Another Eminent Convert
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presence of individuals whose organization offered some strange antagonism to such manifestations and made it impossible for them to sit with us. The predisposition or qualities of the individuality evidently play here an important part, and the above is proved most undoubtedly by the existence of the medium class.
The movements of the table can be divided thus: trembling; its change of place, or its moving towards some of the circle; balancing, bending, tipping, and levitations. The tremblings or shakings of the table appear most frequently at the beginning of a seance. Sometimes they are so strong that the flame of the candle, placed on it, trembles and flickers very violently. I do not give a great importance to the above mentioned movements, as they can be easily simulated by rapid and clever contraction of the muscles of the hand. In short, I am obliged to confess here, that I never could have taken upon myself the responsibility of answering for the genuineness at all of such manifestations, had not I been thoroughly convinced of their reality, with the help and in company of a small circle of persons, all of whom were perfectly known to me, and every one of whom was as anxious as I was to convince himself of the truth of the phenomena. Our little seances went on at first without any recognized or paid medium, and the manifestations were undoubtedly produced through someone whose power, unbeknown to himself, compelled him to play the physiological part of a medium.
The balancing and moving of the table is one of the most common and ordinary manifestations. Generally it moves towards the medium, as if some mysterious, attractive power was inherent to him, and developing itself, communicated this movement to the table. But very often it shows no such partiality, but moves in every direction alike. These move ments, especially the balancing, nearly always are the forerunners, and precede some extraordinary manifestations. For instance, the levitation of the table with all its four legs in the air; this latter kind of movement belongs undoubtedly to the class of most extraordinary and conclusive proofs. First of all, the table begins violently balancing, and bending in every way, after which it rests on the floor but on one of its legs, and then suddenly redressing itself begins to rise slowly and deliberately in the air. I must here remind my reader of the fact that the hands of every person are at that moment on the table. If all the other movements of the table can have some chance of being explained—hypothetically of course—by an unconscious contraction of the muscles, which passes like a current from one person to another round the circle, such levitations as these cannot be covered by such a convenient hypothesis. The table rises first an inch high, then several inches; sometimes it hangs in the air at a distance of half a yard from the floor, and then falls down as suddenly. But sometimes it will remain in such a position for several instants, and once it remained suspended in the air for the space of twelve seconds. Twice I saw it fly up completely to the ceiling. Both times these occurences took place the room was not totally dark, but partially so ; for it was lighted only through the opened door leading into the adjoining room. At such a levitation as that, very naturally every one had to rise from his place. The first time it happened Brediff, the medium, hastily put both his hands on my head, shouting, “There’s where my hands are!” naturally anxious, of course, to convince me that he had nothing to do with this manifestation. The second time it happened I rapidly passed my hand on that leg of the table which was nearest to Brediff; his hand was not near it, and besides the weight of the table was such that to lift it up, and hold it by one leg in the air, even with the help of both hands was simply impossible. The table weighed nine kilos.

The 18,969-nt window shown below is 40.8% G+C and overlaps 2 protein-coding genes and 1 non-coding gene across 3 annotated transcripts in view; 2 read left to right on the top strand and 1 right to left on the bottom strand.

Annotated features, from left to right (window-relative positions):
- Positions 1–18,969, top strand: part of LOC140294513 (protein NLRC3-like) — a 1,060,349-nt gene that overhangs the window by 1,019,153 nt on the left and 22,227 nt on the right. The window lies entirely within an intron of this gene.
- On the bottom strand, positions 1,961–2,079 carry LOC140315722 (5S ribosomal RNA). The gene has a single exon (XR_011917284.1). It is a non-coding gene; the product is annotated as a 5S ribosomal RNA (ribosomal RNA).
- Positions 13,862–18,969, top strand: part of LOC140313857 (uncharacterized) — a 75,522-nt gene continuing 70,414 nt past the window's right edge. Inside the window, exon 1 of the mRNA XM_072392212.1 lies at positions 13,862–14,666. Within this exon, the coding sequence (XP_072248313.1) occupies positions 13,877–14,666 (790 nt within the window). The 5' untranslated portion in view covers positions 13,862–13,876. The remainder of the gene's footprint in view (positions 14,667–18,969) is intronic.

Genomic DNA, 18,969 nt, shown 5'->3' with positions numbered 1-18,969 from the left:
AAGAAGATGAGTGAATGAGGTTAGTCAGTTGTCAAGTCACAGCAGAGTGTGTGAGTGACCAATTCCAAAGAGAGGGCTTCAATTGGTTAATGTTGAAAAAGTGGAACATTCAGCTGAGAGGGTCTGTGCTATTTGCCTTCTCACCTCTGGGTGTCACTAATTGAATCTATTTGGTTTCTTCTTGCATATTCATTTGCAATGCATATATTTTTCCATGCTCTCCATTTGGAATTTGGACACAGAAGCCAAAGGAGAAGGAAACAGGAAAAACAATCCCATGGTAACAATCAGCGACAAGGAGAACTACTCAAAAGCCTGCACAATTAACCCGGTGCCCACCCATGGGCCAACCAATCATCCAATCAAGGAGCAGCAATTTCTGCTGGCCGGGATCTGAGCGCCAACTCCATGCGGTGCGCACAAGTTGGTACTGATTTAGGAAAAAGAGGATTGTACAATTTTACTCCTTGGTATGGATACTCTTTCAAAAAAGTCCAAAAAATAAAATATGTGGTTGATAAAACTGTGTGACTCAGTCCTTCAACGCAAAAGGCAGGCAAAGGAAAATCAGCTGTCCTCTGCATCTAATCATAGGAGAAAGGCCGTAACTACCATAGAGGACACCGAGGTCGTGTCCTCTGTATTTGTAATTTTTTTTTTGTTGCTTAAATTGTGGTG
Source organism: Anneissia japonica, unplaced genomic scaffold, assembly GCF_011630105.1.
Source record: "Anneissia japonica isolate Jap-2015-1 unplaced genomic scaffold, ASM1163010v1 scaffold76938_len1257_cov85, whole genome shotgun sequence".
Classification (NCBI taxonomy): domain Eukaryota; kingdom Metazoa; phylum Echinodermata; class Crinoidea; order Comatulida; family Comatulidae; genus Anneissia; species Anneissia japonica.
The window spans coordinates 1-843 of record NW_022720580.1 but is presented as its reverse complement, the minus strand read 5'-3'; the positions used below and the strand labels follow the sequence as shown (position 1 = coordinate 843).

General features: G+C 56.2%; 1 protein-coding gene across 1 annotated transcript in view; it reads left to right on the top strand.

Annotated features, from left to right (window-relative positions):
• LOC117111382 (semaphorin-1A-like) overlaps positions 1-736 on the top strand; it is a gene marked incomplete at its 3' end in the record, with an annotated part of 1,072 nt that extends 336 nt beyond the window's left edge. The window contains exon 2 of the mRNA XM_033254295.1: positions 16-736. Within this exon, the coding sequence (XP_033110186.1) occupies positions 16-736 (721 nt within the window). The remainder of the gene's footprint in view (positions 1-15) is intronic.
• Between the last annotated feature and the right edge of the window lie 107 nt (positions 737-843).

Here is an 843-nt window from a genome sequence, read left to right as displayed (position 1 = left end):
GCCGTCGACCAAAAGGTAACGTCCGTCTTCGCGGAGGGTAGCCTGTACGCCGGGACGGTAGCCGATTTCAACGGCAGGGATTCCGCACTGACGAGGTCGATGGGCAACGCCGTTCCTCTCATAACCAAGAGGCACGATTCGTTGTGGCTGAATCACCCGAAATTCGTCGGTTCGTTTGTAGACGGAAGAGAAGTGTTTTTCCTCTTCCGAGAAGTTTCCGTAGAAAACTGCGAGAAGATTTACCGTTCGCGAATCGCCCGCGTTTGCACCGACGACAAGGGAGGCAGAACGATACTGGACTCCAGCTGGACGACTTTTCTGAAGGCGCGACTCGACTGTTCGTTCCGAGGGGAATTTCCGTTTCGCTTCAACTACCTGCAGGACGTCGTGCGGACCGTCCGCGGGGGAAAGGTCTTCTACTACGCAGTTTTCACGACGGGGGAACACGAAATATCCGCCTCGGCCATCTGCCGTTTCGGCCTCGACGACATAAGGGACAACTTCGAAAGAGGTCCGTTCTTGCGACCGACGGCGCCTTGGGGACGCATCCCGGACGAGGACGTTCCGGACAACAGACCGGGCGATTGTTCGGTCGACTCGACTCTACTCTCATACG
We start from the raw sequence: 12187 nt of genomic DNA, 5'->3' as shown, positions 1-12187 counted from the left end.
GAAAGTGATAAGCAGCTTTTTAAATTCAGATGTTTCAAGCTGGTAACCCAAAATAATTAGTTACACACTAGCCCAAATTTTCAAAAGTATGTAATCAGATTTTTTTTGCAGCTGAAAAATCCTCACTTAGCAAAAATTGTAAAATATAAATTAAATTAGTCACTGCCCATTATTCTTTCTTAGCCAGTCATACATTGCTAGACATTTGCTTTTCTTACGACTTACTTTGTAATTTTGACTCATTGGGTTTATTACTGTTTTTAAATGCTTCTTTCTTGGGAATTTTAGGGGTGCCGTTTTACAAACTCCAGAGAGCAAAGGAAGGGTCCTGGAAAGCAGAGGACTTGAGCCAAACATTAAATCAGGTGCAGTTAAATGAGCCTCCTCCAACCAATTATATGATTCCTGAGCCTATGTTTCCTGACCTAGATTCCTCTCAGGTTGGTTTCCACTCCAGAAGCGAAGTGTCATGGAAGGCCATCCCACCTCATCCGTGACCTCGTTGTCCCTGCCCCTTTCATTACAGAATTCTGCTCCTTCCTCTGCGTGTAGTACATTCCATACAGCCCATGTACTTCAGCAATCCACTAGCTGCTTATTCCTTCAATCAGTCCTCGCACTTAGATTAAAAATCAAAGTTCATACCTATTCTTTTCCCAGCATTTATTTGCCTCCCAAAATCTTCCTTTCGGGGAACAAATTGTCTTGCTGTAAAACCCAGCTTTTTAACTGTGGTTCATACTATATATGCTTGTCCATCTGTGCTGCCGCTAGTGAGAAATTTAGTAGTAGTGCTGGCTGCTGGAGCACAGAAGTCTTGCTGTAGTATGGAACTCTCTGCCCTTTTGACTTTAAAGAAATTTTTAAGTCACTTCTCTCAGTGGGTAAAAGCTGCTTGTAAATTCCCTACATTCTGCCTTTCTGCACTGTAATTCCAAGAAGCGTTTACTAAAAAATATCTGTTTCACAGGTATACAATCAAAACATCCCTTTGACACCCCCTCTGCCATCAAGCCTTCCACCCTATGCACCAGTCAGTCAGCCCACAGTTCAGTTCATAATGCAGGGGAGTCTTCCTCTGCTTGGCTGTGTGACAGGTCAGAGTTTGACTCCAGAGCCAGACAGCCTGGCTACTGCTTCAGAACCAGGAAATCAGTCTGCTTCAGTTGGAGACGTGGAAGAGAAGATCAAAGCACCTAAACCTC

Not less extraordinary is the phenomenon of increasing o r diminishing the weight of the table, in obedience to the desire of those present. To one of its four sides was a screwed dynamometer, and the weight of this side alone was equal to 7 kilos. When the table increased its weight, dynamometer showed from 25 to 30 kilos. In order to prove that this extra weight had nothing to do with the hands of those present, we all of us held our hands above the table without touching it.
The most convincing of all the proofs though, is the motion of objects which are at a certain distance from the table around which we sat. For instance, a very large table, which stood beside me and at a distance of more than half <... continues on page 2-16 >